SharePoint is awesome, and don’t let ignorant fools tell you otherwise. It has the ability to make money for you. Lots of money. If you have half a brain, you invest in SharePoint because you think it will generate or save money for you.

However, it will make you money if you treat it right only. Buying SharePoint and then leaving it there is a bad way to use it. Buying SharePoint and hiring idiots to manage it is even worse. Now SharePoint isn’t saving or generating money, it is costing you money.

In the previous year, I’ve seen a huge rise in organizations that hire cheap, often out-sourced labor and end up not getting what they need. Not only have they spent their own time and money, they have also lost any potential benefit of having SharePoint.

It is a massive loss because, you know, they paid $50 per hour to some half-assed out-sourcing company rather than paying $200 to someone who know how to tie their own shoelaces.

One particular case was this, and I’m leaving identifying details out. A company had initially contacted a well-reputed company, been quoted a rate of around $225 per hour, said no because they found another company doing the same thing something related to SharePoint for $65 per hour.

Their solution was not a trivial one; it included fairly rigid requirements and fairly extensive customizations. The project ended up taking the better part of six months, costing a few hundred thousand dollars.

On roll-out day, the solution didn’t work. Apparently, nobody had bothered testing against the parameters of the production environment. The solution not only didn’t work, it also killed functionality in other solutions.

“No worries,” said the developers, “give us Farm Admin access and we’ll have it working in 24 hours”. The client, again oblivious to the cocking of the gun, gave up their passwords, and boom, everything worked, except for, you know, SharePoint.

At that point, the developers said “Sorry, we’ll refund $10K” and went on their merry business, not returning calls and emails.

But at least it was cheap, right? Well, of the roughly $250K the client had paid for their four developers, they got $10K back, but at the cost of now having a non-functioning SharePoint farm, no solution to their initial problem, and no more money to spend on fixing the damn thing.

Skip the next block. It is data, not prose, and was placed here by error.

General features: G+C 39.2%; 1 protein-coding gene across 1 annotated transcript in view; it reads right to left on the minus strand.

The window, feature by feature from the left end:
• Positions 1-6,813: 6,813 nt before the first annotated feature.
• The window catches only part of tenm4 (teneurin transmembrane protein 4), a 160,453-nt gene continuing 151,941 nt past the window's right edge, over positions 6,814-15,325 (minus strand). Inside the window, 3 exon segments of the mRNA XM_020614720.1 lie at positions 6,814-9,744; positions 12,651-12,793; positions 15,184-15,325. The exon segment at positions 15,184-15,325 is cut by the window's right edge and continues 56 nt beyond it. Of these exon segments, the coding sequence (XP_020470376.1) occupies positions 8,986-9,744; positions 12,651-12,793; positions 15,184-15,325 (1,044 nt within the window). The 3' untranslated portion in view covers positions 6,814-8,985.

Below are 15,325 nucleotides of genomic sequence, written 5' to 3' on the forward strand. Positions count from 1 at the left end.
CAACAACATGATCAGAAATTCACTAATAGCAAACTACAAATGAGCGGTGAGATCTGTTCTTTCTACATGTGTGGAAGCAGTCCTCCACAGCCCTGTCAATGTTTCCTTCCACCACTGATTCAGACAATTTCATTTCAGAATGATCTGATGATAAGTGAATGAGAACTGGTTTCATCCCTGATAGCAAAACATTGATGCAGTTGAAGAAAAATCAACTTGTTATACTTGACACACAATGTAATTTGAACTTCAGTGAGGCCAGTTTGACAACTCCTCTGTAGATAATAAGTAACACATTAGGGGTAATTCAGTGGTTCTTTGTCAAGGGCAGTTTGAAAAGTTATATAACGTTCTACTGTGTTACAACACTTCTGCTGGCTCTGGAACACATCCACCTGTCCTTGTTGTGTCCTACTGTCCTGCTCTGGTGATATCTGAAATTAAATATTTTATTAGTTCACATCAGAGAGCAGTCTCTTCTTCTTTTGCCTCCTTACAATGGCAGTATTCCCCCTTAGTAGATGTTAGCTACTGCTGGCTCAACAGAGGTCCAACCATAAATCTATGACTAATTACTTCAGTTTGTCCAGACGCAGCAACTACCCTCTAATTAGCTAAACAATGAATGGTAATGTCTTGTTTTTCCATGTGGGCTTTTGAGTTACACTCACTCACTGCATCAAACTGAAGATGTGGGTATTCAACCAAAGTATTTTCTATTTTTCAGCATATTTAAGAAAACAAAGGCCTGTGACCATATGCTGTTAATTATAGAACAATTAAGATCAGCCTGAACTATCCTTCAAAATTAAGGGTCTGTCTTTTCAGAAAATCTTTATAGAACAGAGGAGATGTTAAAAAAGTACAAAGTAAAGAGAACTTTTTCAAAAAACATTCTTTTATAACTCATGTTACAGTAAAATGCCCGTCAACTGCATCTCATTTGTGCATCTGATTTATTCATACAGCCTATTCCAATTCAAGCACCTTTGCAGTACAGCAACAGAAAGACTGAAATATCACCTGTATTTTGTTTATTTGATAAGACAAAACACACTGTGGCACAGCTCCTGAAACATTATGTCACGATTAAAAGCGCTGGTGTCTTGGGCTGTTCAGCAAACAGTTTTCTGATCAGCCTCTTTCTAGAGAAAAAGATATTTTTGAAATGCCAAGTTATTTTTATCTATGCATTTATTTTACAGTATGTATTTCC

But It Would Be Insanely Expensive with $200 per Hour!

I got the requirements from the client before I heard about the disaster they had gone through. The client asked me to give a ballpark estimate, and having done a few projects in my time that had some similar components, I ended up with a quote of $40K.

Yeah, I’m a developer so you should expect to increase that amount somewhat, but even if you treated me like a complete novice in cost estimates and multiplied those estimates by six, you’d end up at around the same cost. And no, I’m not a novice estimator.

Right off the bat, I can tell you that a good SharePoint developer works 2-3 times more efficient than a bad SharePoint developer. So, you may get a third of the hourly rate but you pay for three times the amount of hours, so no, you’re not saving money, you’re just wasting time.

Then there is the case of accuracy. A good SharePoint developer will build solutions that last and that are stable, that does what it is supposed to do and, if you’re really good, can be extended through well-understood and documented processes. A bad SharePoint developer will not, and you end up paying but not getting what you want or at least an inferior product.

Finally, consider risk. Yeah, a well-reputed, experienced developer with a track record of years and years of successful deliveries will cost you more, but you also know that you’ll get a well-reputed, experienced developer with a track record of years and years of successful deliveries. Hire someone off the streets and your SharePoint project will be like a box of chocolates; you’ll never know what you’ll get.

That’s Just a Horror Story

You’d think that this is just a rare occurrence; that someone should be so stupid/unlucky/defrauded only in the exceptional cases.

If it weren’t for privacy concerns, I’d invite you to my inbox one day so you could see for yourself, but I’m estimating that 7-9 out of 10 requests have similar stories attached. An organization hires cheap labor because they need to save money or have some idiot policy that they can’t pay more than $X per hour no matter what. They then get exactly what they paid for; a cheap solution that breaks more often than it works, or even worse, breaks something else or doesn’t work at all.

The cost of these savings is far higher than it would cost to hire someone where the output is more predictable. You’re saving yourself to poverty rather than harnessing the awesome power and profitability of a well-designed SharePoint solution.